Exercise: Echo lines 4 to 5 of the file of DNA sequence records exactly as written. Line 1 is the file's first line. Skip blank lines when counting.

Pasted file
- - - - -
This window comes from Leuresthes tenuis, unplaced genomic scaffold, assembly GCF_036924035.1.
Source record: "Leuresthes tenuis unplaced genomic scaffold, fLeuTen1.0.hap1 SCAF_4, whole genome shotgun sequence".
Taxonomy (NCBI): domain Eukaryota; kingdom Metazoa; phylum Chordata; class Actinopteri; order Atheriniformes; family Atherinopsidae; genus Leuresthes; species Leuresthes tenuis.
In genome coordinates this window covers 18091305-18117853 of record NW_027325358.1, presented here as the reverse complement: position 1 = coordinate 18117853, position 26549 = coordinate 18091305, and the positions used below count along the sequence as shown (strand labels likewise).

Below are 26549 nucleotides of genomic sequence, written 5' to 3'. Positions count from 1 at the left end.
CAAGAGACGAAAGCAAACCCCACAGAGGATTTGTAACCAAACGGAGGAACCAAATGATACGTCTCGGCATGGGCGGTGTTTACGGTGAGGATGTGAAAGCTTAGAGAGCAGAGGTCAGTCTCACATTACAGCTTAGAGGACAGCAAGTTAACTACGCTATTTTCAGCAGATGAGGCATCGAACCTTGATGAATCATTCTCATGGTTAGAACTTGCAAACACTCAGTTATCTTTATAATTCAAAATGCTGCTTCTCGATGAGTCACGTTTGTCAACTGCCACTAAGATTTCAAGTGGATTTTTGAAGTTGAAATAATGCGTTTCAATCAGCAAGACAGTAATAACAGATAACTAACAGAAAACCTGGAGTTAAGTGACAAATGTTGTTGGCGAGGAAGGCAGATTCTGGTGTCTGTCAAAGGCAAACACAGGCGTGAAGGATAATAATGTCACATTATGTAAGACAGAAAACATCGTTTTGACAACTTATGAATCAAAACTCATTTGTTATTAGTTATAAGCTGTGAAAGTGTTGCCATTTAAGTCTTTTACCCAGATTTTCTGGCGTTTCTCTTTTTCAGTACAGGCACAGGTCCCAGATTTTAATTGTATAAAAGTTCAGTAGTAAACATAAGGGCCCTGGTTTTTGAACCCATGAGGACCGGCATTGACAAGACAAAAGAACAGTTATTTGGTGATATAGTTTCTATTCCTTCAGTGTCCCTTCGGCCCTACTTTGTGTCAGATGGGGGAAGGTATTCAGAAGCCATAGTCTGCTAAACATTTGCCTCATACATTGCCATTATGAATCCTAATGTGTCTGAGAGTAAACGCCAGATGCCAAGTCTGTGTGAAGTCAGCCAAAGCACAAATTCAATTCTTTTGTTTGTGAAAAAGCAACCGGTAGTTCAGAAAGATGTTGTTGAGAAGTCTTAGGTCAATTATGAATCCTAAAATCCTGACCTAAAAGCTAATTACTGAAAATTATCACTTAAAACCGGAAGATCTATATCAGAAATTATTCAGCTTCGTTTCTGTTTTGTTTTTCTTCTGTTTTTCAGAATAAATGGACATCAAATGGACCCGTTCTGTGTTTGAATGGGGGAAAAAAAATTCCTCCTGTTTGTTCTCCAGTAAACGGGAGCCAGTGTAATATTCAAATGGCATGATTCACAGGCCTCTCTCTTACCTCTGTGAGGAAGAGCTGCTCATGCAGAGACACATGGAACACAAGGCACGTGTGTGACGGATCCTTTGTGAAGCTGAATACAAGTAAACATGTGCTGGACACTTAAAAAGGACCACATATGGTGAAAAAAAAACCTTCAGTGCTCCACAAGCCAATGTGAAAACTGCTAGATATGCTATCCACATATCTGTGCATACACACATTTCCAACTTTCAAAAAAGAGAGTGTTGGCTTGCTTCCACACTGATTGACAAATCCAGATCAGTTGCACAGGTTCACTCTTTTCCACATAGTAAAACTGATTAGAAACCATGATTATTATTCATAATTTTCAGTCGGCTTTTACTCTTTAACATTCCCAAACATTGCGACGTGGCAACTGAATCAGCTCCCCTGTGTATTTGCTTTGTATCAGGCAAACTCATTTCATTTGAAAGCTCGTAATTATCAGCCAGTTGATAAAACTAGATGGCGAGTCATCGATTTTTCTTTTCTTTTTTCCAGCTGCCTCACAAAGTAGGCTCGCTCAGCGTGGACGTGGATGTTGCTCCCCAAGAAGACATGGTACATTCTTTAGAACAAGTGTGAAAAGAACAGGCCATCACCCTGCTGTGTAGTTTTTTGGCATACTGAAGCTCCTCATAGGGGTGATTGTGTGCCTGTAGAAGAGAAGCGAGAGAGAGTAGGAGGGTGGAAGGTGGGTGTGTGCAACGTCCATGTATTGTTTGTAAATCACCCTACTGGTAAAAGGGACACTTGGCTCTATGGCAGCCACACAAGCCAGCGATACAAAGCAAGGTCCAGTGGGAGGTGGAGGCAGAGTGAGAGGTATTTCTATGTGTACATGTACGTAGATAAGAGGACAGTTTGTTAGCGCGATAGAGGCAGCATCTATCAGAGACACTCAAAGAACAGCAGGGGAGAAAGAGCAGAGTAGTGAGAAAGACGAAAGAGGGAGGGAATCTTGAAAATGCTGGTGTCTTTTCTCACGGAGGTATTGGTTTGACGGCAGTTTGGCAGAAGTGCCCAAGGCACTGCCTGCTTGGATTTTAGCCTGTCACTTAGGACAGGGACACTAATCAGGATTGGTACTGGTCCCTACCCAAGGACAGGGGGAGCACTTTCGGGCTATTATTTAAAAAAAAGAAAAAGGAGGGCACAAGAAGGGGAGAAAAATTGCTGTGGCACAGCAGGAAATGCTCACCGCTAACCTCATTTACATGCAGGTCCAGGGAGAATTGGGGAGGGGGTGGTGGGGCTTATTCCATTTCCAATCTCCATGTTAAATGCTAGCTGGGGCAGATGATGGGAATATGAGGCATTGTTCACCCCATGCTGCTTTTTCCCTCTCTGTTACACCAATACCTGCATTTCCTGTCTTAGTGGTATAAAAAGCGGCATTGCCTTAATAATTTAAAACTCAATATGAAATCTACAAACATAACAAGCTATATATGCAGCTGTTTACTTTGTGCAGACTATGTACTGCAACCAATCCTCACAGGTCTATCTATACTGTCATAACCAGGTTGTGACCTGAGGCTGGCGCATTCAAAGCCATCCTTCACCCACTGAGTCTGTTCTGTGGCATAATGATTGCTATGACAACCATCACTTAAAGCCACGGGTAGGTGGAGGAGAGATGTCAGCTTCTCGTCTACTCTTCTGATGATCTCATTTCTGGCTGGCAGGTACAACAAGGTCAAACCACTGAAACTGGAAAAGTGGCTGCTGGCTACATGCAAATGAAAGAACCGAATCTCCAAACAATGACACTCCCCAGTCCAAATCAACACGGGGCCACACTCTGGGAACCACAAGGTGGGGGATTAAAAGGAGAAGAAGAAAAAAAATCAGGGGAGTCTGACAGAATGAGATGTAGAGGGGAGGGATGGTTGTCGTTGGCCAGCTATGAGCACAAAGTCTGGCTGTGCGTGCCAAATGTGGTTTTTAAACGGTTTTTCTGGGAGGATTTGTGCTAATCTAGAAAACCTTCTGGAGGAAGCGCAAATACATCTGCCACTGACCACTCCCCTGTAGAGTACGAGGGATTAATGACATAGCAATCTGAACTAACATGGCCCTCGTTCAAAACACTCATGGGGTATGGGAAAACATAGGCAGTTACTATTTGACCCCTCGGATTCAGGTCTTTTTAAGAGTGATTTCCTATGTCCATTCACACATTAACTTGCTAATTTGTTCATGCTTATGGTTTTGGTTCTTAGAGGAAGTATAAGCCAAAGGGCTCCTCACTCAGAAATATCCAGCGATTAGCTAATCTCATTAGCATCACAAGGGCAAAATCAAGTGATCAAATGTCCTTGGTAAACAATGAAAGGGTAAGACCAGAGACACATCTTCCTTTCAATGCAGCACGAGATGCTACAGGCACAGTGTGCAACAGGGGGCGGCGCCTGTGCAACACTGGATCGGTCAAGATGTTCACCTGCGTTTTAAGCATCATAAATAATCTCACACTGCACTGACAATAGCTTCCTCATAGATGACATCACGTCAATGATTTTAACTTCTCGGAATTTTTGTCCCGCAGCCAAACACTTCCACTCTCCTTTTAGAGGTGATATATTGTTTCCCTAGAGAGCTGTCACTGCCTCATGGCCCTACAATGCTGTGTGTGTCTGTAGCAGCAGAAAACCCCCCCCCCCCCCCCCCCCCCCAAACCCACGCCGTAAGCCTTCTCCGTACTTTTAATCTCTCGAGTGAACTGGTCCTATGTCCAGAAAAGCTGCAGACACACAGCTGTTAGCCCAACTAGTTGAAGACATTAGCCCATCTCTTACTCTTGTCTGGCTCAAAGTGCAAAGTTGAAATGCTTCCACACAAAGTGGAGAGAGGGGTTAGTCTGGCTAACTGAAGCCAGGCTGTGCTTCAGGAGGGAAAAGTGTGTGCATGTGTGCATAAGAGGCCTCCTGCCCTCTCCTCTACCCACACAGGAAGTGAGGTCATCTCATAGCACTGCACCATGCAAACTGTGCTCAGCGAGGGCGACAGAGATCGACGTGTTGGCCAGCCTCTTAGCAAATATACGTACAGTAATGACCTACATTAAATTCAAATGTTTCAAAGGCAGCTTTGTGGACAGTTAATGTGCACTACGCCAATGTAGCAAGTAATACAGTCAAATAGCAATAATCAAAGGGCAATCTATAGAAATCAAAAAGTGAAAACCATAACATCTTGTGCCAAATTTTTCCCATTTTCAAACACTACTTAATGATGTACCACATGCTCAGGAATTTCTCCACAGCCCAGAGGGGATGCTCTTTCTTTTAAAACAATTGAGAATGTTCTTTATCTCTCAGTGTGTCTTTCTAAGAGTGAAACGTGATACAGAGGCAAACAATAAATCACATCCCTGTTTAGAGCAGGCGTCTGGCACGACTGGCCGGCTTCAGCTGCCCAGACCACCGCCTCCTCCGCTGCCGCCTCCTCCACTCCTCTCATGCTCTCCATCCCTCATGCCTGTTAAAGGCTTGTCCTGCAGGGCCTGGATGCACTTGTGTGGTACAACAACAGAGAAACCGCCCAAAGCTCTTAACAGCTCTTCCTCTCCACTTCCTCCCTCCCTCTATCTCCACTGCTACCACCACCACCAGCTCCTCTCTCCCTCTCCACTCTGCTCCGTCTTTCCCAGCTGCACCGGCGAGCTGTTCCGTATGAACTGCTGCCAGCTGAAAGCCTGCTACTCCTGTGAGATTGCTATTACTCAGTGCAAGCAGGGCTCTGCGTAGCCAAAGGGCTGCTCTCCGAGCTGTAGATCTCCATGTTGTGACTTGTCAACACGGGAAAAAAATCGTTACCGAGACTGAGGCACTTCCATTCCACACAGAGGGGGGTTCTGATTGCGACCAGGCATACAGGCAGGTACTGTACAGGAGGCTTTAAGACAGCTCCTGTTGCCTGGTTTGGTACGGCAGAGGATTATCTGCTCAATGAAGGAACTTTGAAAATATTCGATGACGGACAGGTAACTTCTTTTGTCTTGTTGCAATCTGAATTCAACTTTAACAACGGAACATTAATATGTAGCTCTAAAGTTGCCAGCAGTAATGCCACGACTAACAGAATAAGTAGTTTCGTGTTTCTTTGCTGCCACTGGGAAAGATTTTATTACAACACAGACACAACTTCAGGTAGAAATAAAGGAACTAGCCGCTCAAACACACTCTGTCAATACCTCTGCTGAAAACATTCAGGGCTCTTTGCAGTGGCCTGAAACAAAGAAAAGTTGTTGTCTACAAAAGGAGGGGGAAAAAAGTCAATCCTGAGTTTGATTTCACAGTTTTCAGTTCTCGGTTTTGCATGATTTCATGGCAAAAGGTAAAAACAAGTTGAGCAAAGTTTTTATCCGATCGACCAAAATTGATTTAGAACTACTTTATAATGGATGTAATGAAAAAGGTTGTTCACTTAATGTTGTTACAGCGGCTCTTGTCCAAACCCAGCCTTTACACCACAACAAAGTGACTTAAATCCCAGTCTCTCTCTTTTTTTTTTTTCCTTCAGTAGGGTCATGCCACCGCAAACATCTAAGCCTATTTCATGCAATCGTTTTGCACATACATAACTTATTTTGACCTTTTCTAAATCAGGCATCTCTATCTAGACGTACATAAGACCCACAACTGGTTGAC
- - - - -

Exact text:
In genome coordinates this window covers 18091305-18117853 of record NW_027325358.1, presented here as the reverse complement: position 1 = coordinate 18117853, position 26549 = coordinate 18091305, and the positions used below count along the sequence as shown (strand labels likewise).

Below are 26549 nucleotides of genomic sequence, written 5' to 3'. Positions count from 1 at the left end.